As the pandemic drags on, vaccination status and mask wearing remain top of mind across the country. Given the differences in individual mindsets on receiving the vaccine, wearing masks, and taking other measures to help slow the pandemic, CivicScience ran a study examining public opinion on the status of mask wearing, as well as public perception about the effectiveness of both masking and the vaccine.

Similar to vaccine status, mask wearing is nearly split into two. According to a survey of more than 2,000 U.S. adults, just over half say they wear masks all or some of the time in a public place when it’s not required. While more people wear them than not, the results are still very mixed.

While vaccinated individuals are much more likely to voluntarily wear a mask even if it’s not required, a good portion of them have stopped doing so, perhaps spurred by confidence that the vaccine is enough protection.

The above chart also shows that the recommendation (in many cases an honor system) that unvaccinated people wear masks in public is not being widely followed, at least to some extent.

The following chart shows that nearly 30% of respondents think that vaccinated people should not need to wear a mask as a precautionary measure to protect themselves (or others) against COVID-19. While 37% believe that the vaccinated should wear masks some of the time, 24% say they should still be worn at all times regardless of inoculation status.

When surveying respondents on the same topic, but asking about masking for the unvaccinated, 50% of respondents say unvaccinated individuals should be masking at all times.

The other 40% think the unvaccinated part of the population shouldn’t have to wear a mask at all, or should at least some of the time.

The results are how you’d imagine they’d be when looking at the data split between vaccinated and unvaccinated folks. This further highlights the disparity between Americans when it comes to taking measures to protect public health during the COVID-19 pandemic. Those who do not plan to get the vaccine at all have a high likelihood of believing masks are not necessary even if unvaccinated, while those who are vaccinated are the reverse. It paints a picture that those who will not opt for a vaccine are likely less concerned about other measures related to stopping the spread, and moreover the pandemic at large.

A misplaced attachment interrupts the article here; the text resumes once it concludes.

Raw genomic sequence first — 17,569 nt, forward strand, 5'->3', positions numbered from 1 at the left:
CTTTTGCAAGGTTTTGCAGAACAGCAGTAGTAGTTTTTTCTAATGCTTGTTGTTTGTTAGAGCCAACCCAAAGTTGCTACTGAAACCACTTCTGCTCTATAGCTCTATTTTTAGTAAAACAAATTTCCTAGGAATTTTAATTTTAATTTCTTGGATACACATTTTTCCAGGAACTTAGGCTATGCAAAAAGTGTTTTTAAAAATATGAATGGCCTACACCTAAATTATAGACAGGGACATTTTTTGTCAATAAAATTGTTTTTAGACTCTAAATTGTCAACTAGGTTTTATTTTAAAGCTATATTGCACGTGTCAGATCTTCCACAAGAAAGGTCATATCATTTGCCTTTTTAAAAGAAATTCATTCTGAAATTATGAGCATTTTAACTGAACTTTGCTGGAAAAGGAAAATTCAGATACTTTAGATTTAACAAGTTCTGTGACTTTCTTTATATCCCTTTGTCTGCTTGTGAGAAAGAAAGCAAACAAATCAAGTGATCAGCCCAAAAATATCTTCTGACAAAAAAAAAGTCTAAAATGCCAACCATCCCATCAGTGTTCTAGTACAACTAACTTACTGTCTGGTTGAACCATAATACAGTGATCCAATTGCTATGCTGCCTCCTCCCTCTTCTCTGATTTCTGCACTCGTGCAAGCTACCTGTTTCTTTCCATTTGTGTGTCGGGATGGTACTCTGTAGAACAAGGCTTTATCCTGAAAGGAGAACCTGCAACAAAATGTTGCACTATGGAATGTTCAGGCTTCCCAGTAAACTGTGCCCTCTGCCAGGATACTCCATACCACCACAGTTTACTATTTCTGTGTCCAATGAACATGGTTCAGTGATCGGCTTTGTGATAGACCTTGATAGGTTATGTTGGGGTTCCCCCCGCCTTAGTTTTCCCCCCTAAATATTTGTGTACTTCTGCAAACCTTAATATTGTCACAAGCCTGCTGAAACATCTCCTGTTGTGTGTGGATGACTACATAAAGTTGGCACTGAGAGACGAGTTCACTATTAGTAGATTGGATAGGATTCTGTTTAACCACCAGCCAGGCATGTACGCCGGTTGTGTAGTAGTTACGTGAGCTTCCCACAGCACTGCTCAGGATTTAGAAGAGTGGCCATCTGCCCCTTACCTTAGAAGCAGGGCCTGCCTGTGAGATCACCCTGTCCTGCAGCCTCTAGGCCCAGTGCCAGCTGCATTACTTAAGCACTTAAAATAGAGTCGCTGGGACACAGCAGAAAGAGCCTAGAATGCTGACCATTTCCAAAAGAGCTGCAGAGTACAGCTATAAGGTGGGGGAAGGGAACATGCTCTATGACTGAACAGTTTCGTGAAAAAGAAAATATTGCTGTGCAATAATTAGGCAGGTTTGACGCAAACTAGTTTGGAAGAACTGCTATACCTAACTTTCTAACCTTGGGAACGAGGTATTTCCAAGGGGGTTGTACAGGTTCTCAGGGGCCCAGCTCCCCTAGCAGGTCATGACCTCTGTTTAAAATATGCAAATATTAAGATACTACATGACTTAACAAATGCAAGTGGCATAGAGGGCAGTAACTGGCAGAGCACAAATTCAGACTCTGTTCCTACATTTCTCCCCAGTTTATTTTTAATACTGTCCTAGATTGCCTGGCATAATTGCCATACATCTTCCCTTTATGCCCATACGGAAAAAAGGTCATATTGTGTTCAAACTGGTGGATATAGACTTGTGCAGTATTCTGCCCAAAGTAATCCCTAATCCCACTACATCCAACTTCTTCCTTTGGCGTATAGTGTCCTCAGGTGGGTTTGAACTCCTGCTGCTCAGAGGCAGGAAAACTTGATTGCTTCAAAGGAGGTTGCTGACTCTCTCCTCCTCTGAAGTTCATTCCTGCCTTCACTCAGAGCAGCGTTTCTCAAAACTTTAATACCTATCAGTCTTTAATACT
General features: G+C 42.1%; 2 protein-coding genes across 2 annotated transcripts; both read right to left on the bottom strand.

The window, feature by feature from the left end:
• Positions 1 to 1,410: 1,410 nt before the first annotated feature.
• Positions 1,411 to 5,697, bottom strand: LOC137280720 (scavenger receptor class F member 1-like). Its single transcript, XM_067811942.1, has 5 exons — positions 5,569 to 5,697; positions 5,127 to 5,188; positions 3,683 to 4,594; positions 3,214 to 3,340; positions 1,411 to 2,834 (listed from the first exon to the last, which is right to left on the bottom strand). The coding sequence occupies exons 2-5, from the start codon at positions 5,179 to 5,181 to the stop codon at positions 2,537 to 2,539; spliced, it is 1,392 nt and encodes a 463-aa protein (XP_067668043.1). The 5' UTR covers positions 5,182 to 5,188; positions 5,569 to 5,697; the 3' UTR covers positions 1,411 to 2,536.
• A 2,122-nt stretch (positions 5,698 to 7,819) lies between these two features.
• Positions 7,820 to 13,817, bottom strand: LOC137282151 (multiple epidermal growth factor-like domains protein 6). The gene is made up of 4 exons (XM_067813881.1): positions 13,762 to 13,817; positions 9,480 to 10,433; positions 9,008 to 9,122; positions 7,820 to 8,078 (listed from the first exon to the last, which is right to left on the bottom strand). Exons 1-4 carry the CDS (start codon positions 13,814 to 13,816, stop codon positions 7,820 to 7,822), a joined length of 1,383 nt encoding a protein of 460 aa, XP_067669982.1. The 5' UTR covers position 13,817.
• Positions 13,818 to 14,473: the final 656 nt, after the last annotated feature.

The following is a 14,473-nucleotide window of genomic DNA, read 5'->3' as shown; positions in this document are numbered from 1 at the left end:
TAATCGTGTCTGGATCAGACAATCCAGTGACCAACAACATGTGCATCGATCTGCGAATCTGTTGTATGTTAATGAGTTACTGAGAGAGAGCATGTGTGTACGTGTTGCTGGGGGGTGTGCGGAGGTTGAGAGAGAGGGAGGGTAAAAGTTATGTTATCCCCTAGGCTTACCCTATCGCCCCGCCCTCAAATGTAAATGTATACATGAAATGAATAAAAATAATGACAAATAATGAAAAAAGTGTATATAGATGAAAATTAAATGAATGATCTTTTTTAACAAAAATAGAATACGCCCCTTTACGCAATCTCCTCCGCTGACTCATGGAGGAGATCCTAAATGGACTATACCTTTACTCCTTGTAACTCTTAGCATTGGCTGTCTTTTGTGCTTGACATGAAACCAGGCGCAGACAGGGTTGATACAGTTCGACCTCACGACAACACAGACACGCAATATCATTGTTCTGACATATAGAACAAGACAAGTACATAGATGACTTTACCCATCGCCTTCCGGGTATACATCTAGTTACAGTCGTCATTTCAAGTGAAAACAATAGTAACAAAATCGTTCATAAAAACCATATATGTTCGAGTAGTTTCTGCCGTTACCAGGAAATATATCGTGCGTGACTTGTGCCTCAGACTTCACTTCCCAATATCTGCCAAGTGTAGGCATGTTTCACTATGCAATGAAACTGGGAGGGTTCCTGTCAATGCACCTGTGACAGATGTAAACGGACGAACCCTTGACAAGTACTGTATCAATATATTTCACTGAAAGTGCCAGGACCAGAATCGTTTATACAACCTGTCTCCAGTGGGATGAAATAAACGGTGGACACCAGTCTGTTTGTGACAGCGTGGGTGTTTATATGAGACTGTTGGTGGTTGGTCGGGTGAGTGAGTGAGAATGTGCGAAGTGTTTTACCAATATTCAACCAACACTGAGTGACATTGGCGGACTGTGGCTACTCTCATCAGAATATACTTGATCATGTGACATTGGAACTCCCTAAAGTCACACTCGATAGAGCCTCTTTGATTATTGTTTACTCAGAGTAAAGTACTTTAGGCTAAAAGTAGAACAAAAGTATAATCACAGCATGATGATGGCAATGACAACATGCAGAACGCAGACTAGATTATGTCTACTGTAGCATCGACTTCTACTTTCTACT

Overall, half of the general population believes that masks are at least sometimes necessary once someone is vaccinated. People who believe that masks are still very necessary are more likely to be in lower-income brackets. Higher-earning individuals are much more likely to say masks are not at all necessary. Part of this could be due to job type. If you work a lower-income service job, you likely still view masking of utmost importance.

A slightly higher percentage of the population say they are very confident that masks are a good preventative measure when it comes to preventing COVID’s spread.

But a higher portion of American adults are very confident in vaccines than are very confident in masks.

Although some regions of the country have much lower vaccination rates than others, each region shows similar levels of confidence that vaccines prevent the spread of COVID-19. However, midwest and southern regions are more likely to be homes to people who say they are not sure.

As the pandemic continues, masking will certainly remain a widely used measure across the U.S., but as survey data show, it’s not widely practiced, and opinions differ vastly.